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ESG Integration in Consumer Sectors

September 25, 2017 | Global/Emerging Markets

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In a previous post, my colleague explained how the William Blair Global Equity team's integration of environmental, social, and governance (ESG) considerations has evolved over the past few years, and now I'd like to look at some case studies in the consumer staples and discretionary sectors, where key ESG drivers include governance, product safety, supply chain oversight, and eco-friendly product innovation.

We look at ESG factors from a bottom-up perspective, incorporating both MSCI ratings and our own due diligence.

To understand how these factors are affecting companies we research, we assess relevant risks and opportunities as we perform our due diligence. Third-party ESG ratings are helpful in questioning or confirming what we uncover, but we try to understand what factors, both positive and negative, influenced the ESG rating, and we seek to identify the negatives and also false negatives. Doing this, we have at times found companies with poor ESG ratings despite a track record of generating value for shareholders. We provide a few examples below.

We also look not just at the problem, but how the company responds.

U.S. Food and Staples Retailer

One of the best global retailers in the food space has generated outstanding shareholder returns over the past 20 years receives the lowest possible ESG rating from MSCI.

In seeking to identify the drivers of that rating, we found that the largest was social impact, primarily in terms of food safety. This is an inherent problem in food production and retailing because such companies have large global supply chains. This company had a problem a few years prior when a food poisoning outbreak was linked to shrimp it sourced from Thailand. As a result, MSCI scored this company poorly for social impact.

We, on the other hand, try to identify and differentiate the structural (versus temporary) problem. We also look not just at the issue, but how the company responds. In this case, the problem was resolved, and the company took measures to ensure that food safety along its supply chain is well identified and controlled—positives, in our view.

As a result of our discussion, the company decided to step up its ESG efforts.

Filipino Packaged Food Company

Another example is a large Filipino packaged food company that has a poor ESG rating primarily because of its significant family ownership, which lowered its corporate governance score.

We do not automatically assume corporate governance is poor just because a company has high family ownership: such ownership is not uncommon for emerging market companies, and even companies in certain developed markets, such as Japan.

We look at the company's track record instead. Because there is a continuity of policies, family ownership can be positive, as long as the family owners' interests align with shareholders' interests, and the company is transparent about capital allocation and management decisions.

To better understand this company's ESG attributes, we reached out to management and highlighted some of the ESG issues identified by MSCI. One was overboarding, which refers to directors sitting on a large number of boards, compromising their ability to fulfil their duties. Applying MSCI's governance ratings methodology, it was black and white: If there's overboarding, it's bad. This isn't meant to criticize the methodology, but demonstrate the importance of not relying exclusively on ratings data to make decisions.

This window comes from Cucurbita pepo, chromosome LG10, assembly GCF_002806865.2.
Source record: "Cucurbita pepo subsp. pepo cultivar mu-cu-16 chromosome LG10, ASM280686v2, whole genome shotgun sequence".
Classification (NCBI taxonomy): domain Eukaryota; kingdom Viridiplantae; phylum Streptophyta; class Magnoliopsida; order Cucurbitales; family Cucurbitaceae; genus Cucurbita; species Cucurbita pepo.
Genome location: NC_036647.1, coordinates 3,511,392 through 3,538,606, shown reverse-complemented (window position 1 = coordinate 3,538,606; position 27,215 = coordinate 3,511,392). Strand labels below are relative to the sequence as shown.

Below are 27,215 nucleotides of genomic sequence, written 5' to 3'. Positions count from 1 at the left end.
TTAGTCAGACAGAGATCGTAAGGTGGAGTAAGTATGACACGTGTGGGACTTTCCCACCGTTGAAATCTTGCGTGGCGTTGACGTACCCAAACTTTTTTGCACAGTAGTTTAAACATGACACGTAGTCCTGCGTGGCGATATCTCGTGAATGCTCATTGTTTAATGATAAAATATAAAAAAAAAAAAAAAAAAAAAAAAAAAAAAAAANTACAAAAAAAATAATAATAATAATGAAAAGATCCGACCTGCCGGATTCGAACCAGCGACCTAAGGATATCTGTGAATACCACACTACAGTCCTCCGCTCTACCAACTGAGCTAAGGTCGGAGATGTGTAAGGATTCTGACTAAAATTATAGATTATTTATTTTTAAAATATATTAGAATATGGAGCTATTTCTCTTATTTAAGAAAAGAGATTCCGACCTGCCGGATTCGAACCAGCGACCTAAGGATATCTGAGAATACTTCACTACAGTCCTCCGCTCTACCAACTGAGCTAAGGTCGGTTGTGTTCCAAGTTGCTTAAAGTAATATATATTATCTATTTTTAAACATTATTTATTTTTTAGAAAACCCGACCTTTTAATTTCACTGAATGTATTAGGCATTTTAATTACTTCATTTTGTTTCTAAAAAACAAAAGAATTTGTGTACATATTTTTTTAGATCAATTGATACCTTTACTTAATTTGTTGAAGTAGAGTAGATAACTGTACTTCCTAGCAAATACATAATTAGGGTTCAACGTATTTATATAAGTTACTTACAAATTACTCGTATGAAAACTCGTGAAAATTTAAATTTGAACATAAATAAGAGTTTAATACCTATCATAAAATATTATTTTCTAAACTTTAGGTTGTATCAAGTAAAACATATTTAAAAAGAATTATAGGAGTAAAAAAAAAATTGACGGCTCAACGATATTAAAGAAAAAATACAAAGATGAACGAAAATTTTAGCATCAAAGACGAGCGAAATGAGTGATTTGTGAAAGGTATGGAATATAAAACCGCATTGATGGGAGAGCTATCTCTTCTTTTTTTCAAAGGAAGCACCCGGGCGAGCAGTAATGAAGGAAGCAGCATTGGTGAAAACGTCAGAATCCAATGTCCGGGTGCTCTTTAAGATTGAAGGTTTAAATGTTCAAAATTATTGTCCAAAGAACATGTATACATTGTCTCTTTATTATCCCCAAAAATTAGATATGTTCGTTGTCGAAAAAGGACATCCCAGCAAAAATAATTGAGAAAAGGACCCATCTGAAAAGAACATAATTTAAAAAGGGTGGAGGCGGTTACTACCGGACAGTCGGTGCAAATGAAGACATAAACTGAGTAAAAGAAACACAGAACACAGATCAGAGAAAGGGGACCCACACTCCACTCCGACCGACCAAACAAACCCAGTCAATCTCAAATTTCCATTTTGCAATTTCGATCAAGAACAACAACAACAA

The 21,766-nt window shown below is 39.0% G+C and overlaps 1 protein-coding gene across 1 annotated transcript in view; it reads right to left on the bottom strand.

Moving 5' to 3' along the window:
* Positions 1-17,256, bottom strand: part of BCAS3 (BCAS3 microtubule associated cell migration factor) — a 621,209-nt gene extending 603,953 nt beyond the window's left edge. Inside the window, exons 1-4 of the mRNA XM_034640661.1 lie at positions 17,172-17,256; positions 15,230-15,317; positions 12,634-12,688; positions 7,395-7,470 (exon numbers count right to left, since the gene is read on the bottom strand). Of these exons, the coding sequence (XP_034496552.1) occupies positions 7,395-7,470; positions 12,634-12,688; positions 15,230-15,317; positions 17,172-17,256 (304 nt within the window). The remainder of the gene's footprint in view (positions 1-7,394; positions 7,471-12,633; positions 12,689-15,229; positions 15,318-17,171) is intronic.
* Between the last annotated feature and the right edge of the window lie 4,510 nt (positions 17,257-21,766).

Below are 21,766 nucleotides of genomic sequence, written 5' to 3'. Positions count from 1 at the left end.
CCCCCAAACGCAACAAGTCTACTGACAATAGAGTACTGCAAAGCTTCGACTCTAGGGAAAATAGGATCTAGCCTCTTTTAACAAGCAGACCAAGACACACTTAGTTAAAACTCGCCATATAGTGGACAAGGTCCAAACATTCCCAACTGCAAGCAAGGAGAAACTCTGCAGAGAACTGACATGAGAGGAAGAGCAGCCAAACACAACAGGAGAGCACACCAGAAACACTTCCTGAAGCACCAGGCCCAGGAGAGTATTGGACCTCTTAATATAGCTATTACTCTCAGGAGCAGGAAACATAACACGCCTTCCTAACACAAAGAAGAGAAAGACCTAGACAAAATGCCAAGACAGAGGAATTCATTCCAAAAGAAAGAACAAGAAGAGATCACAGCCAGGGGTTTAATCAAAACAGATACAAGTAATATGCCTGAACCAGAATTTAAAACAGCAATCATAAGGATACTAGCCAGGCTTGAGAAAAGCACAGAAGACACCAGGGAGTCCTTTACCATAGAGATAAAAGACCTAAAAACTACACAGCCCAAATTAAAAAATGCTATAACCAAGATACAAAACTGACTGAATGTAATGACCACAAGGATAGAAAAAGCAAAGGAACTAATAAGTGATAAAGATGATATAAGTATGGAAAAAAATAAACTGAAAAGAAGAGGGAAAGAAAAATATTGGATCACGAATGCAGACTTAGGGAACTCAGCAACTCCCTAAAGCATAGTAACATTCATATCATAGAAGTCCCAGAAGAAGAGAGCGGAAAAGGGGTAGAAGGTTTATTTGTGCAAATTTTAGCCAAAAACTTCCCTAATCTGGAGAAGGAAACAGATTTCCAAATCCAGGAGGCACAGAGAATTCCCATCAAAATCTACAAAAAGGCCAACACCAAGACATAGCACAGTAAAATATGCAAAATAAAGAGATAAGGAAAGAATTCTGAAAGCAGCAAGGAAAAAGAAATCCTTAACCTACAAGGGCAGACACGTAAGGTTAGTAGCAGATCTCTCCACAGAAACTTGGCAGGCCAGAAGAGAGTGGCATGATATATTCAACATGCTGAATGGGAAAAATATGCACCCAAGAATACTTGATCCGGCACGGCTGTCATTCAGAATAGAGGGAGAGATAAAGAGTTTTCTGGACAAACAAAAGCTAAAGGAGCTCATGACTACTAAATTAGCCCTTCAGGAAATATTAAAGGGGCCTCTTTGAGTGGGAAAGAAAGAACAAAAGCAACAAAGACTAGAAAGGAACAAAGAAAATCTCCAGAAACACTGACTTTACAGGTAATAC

As it turns out, that overboarding stemmed from the family's ownership of many other companies in the Philippines. It is a typical Filipino conglomerate, so directors on the company's board had to sit on the boards of other companies in the conglomerate.

As a result of our discussion, the company decided to step up its ESG efforts, going so far as to hire a third-party consultant who we engaged with to provide feedback on governance, as well as relevant social and environmental factors. We find this to be positive, not only from an investment perspective, but also because our integration objectives include helping companies improve in regard to their ESG measures.

ESG provides benefits from both an investment and operational perspective.

German Athletic Apparel and Footwear Company

Lastly, a global athletic apparel and footwear company had constantly improved ESG ratings on the environmental and social side because many of its products are manufactured in Asia with oil-related derivatives.

This company recognized the problem and took active steps to use more recyclable materials in its products—and in seeking to improve its environmental risk profile, this company actually innovated its product line. Products made with the recycled fabric can be sold at a higher price point because consumers want more sustainable products.

This is a good example of how ESG provides benefits from both an investment and operational perspective. Over time, this company's steps also improved its social risk profile by working to improve its Asian supply chain. Standards there used to be low in terms of workplace safety, and because of this company's efforts, they are improving.

A Bottom-Up Perspective

These examples illustrate how we look at ESG factors from a bottom-up perspective, incorporating both third-party ratings and our own due diligence (which usually includes conversations with both a company and its vendors) to ensure that the quality of the company and returns on capital are up to our standard when we invest.